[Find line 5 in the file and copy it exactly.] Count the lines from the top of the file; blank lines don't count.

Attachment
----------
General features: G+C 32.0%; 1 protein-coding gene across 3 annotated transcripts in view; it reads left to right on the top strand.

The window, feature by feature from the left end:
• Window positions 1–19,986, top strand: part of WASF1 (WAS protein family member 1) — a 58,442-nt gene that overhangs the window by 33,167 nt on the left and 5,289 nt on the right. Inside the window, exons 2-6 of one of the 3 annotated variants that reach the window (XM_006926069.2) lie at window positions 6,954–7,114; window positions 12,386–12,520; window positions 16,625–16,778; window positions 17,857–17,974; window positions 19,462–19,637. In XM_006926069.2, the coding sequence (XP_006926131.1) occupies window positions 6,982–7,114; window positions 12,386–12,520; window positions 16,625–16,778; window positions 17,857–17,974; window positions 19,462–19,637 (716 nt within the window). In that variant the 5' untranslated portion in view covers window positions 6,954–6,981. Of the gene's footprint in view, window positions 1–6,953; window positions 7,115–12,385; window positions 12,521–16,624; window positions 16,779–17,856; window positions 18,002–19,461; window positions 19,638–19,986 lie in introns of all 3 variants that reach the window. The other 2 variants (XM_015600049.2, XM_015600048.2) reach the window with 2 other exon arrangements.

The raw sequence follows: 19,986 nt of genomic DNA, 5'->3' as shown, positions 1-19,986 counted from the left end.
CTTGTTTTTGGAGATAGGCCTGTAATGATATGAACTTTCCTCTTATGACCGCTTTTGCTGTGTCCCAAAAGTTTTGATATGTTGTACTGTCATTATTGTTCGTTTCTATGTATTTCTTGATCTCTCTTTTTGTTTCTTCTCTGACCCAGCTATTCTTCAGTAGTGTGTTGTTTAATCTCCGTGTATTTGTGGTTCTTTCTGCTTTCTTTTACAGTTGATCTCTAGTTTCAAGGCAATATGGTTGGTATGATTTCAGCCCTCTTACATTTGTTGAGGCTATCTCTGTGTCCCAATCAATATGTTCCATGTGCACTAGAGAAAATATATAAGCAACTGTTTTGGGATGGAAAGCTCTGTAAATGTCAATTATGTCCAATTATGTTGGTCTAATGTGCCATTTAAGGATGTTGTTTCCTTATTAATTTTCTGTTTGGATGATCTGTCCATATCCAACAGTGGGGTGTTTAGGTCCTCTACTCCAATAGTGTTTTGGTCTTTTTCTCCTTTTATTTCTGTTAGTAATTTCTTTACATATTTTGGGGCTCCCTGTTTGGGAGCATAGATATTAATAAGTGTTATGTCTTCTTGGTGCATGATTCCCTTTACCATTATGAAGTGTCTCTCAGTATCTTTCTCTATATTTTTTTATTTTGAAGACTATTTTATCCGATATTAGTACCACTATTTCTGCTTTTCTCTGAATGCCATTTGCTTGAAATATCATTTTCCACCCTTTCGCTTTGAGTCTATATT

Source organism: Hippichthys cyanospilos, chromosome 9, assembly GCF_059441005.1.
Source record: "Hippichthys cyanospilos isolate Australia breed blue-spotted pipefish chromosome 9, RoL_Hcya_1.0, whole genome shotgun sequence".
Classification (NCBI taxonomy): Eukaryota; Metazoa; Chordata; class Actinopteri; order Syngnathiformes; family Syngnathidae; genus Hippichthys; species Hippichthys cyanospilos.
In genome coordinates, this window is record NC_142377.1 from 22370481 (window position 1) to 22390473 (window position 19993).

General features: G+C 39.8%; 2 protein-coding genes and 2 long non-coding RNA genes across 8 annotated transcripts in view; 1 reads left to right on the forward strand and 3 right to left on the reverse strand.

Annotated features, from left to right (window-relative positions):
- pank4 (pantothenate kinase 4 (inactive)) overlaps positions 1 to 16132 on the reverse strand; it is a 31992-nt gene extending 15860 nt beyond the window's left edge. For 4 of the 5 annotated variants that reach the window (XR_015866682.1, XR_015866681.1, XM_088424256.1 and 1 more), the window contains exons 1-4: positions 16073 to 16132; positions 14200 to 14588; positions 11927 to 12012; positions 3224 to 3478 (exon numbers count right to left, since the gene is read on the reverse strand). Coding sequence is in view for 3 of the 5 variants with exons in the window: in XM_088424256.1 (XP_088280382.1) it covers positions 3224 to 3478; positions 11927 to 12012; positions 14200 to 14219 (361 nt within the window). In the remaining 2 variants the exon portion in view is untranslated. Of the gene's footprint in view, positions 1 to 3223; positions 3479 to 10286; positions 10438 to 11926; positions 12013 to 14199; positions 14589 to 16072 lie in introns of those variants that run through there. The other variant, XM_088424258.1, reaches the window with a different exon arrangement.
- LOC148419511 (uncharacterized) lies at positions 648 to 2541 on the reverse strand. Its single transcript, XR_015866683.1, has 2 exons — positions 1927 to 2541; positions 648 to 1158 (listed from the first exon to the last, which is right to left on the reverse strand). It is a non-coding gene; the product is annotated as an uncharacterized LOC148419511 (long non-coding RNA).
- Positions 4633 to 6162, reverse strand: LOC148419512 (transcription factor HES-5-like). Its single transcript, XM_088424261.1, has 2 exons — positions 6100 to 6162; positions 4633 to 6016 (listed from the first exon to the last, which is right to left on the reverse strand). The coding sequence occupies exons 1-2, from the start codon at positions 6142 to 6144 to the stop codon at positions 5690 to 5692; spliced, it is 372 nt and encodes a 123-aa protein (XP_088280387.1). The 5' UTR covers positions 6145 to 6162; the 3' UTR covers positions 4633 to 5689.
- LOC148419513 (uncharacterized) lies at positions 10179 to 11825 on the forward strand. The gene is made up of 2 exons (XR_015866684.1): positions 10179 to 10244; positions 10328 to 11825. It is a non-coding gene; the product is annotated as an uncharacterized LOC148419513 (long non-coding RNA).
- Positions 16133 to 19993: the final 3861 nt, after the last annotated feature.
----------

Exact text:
CTTGTTTTTGGAGATAGGCCTGTAATGATATGAACTTTCCTCTTATGACCGCTTTTGCTGTGTCCCAAAAGTTTTGATATGTTGTACTGTCATTATTGTTCGTTTCTATGTATTTCTTGATCTCTCTTTTTGTTTCTTCTCTGACCCAGCTATTCTTCAGTAGTGTGTTGTTTAATCTCCGTGTATTTGTGGTTCTTTCTGCTTTCTTTTACAGTTGATCTCTAGTTTCAAGGCAATATGGTTGGTATGATTTCAGCCCTCTTACATTTGTTGAGGCTATCTCTGTGTCCCAATCAATATGTTCCATGTGCACTAGAGAAAATATATAAGCAACTGTTTTGGGATGGAAAGCTCTGTAAATGTCAATTATGTCCAATTATGTTGGTCTAATGTGCCATTTAAGGATGTTGTTTCCTTATTAATTTTCTGTTTGGATGATCTGTCCATATCCAACAGTGGGGTGTTTAGGTCCTCTACTCCAATAGTGTTTTGGTCTTTTTCTCCTTTTATTTCTGTTAGTAATTTCTTTACATATTTTGGGGCTCCCTGTTTGGGAGCATAGATATTAATAAGTGTTATGTCTTCTTGGTGCATGATTCCCTTTACCATTATGAAGTGTCTCTCAGTATCTTTCTCTATATTTTTTTATTTTGAAGACTATTTTATCCGATATTAGTACCACTATTTCTGCTTTTCTCTGAATGCCATTTGCTTGAAATATCATTTTCCACCCTTTCGCTTTGAGTCTATATT